The push factors
If law firms are to have any success in tackling the increasingly challenging issue of talent acquisition and retention, they must examine the reasons why partners leave firms.
Based on insight gained through 25 years of consulting experience and as chief executive officer of major professional services firms - including the then named Blake Dawson Waldron - Colvin says in the majority of cases people experience a "push factor" before ever considering making a move.
"People who are by and large happy where they are, are extraordinarily difficult to shift even if the alternative is demonstrably better in terms of brand or the amount of money," he says. There are a number of different reasons why partners consider moving, according to Colvin, but it's usually the combination of multiple factors that will provide the catalyst for somebody to wake up one day and decide that they have no other choice but to leave.
"In a large number of cases people have mentally decided to leave their firm before thinking about alternative options. By that stage it is too late to stop them," he says. What really pushes partners to leave, according to Colvin, is a lack of vision within the firm; poor management; broken promises and inconsistent behaviour; a negative culture and a lack of flexibility.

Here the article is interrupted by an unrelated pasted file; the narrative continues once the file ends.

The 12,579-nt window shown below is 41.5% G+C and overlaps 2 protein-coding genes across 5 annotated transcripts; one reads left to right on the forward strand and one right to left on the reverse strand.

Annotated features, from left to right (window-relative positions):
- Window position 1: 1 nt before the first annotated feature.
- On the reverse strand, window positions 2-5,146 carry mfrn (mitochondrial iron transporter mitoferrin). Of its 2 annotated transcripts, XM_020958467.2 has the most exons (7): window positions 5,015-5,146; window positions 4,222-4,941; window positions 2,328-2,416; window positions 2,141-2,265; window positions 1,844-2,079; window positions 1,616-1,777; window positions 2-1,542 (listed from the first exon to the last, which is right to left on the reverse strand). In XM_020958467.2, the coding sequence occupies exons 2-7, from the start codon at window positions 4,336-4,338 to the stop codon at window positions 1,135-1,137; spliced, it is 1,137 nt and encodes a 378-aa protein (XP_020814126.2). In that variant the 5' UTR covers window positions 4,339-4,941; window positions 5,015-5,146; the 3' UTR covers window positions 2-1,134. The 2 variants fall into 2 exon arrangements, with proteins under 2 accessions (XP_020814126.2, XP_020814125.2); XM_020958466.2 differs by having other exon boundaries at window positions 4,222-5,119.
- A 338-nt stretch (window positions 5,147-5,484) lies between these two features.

"People want to be part of a firm that's going somewhere, where there's a coherent strategy in place that's real and is being acted on to actually make that vision come alive," Colvin explains. He says partners become concerned when there is no real analysis being undertaken on the forces impacting the firm today and tomorrow, and when no strategies are in place to deal with those issues.